Aetna drops prior authorization for most cataract surgeries

Aetna will no longer require prior authorization for most patients seeking cataract surgery.

The insurer reversed the year-old policy for its 24.5 million members except Medicare Advantage enrollees in Georgia and Florida. The change took effect Friday, and came after the insurer reviewed a year’s worth of data on the surgeries, an Aetna spokesperson wrote in an email.

The policy reversal comes as federal attention to improper use of prior authorization among Medicare Advantage carriers grows.

“We regularly evaluate and update our clinical policies and processes to help ensure our members are provided with the best care,” the spokesperson said. “This decision supports that practice.”

Aetna, owned by CVS Health, did not respond to interview requests about why Medicare Advantage policyholders in the two states must still request prior authorizations for the surgery.

Each year, 2 million cataract operations are performed nationally at a cost of $6.8 billion. Half of all Americans will have cataract surgery by age 80, and 30 million will have it in the next 10 years, according to the Centers for Disease Control and Prevention. Traditional Medicare or Medicare Advantage carriers typically cover at least 80% of costs associated with the surgery.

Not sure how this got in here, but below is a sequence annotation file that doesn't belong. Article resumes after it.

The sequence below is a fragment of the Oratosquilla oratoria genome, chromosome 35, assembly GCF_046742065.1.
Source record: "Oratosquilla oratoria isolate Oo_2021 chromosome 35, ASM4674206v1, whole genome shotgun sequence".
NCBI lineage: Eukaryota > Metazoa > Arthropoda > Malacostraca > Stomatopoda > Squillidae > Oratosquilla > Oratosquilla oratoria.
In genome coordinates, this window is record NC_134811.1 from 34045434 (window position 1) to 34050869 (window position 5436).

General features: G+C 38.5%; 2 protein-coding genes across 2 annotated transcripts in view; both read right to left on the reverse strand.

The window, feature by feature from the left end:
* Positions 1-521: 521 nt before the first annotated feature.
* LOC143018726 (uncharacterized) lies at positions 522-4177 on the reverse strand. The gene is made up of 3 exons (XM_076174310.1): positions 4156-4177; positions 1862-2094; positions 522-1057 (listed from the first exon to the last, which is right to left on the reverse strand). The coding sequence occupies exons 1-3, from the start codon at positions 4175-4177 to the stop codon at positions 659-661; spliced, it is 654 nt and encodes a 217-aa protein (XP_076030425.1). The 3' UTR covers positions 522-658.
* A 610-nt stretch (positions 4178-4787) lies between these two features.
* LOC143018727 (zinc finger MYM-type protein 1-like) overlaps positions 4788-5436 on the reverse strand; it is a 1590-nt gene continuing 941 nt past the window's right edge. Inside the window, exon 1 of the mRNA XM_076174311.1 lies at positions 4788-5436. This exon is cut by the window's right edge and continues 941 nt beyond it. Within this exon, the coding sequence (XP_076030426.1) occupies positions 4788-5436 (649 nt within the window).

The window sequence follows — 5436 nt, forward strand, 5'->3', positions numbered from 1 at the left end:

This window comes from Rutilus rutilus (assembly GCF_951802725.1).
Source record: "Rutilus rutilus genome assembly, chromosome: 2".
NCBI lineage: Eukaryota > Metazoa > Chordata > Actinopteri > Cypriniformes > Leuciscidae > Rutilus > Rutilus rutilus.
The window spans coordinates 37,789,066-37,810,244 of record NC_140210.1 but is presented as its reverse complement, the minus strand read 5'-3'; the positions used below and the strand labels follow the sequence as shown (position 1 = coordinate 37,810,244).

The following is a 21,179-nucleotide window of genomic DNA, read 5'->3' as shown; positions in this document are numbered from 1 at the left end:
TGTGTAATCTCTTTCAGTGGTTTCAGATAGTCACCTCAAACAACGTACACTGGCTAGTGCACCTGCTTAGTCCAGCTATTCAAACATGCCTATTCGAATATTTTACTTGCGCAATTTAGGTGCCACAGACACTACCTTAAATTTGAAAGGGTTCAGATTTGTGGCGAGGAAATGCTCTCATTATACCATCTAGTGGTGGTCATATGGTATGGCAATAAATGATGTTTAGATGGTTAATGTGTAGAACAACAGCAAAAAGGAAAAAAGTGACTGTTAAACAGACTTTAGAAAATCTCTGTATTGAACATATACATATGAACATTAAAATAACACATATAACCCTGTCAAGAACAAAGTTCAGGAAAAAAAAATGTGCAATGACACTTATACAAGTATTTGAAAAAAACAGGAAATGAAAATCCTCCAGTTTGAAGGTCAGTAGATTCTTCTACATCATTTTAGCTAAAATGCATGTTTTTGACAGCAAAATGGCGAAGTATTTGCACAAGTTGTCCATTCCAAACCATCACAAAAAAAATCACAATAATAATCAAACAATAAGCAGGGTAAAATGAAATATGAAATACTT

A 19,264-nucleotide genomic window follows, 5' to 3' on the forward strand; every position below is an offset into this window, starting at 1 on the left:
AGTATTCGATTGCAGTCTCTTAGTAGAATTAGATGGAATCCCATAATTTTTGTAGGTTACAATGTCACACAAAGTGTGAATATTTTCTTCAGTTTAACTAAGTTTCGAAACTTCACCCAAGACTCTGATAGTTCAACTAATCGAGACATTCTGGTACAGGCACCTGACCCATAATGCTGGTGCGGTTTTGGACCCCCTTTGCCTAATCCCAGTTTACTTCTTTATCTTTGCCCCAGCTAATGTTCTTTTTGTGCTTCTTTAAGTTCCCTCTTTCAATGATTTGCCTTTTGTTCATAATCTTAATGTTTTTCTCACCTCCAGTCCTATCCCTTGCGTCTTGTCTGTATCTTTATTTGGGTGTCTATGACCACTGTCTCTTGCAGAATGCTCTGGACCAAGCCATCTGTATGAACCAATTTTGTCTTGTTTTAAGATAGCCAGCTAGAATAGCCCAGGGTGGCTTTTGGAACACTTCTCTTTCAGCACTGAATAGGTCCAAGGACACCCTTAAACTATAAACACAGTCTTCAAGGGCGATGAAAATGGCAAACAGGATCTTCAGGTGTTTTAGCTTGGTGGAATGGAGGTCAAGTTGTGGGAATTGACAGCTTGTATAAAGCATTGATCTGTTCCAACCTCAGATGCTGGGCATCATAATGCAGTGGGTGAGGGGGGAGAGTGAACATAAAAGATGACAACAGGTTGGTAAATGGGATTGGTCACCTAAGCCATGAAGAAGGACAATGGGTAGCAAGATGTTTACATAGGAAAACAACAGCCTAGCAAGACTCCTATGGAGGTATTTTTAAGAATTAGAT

Last July, Aetna unveiled the prior authorization requirement to reduce the rate of unnecessary procedures, increase care quality and reduce healthcare costs, the company spokesperson said.

Cataract surgery is one of the most common in-office procedures in the U.S., and offers the fewest complications and highest patient satisfaction, said Dr. David Glasser, secretary for federal affairs at the American Academy of Opthalmology.

He pointed to a 2013 analysis of more than 368,200 patients that found the procedure improved sight for 94.3% of individuals with 20/40 vision and 61.3% of patients with 20/20 vision. Fewer than 2% of patients surveyed reported worse vision after the operation, according to the study published in the Journal of Cataract and Refractive Surgery.

Before the insurer unveiled the requirement last July, Aetna officials cited internal data that showed the portion of its members receiving unnecessary cataract surgeries was much higher than the academy’s estimate of 3% of cataract operations performed each year, Glasser said.

“They thought they would see a significant reduction in the number of surgeries performed and I suspect that they did not,” Glasser said.

After Aetna the implemented the policy last July, he said the academy notified the insurer about physician complaints that its electronic prior authorization system processed requests too slowly and inaccurately, leading to delays in patient care.

“We applaud Aetna for stopping it in most of their lines of business across most of the country, and we look forward to working with them to see what is it that they learned,” Glasser said. “From the very beginning, we thought they would find a very low denial rate, and that might be not only burdensome for practices and patients, but also burdensome for them.”



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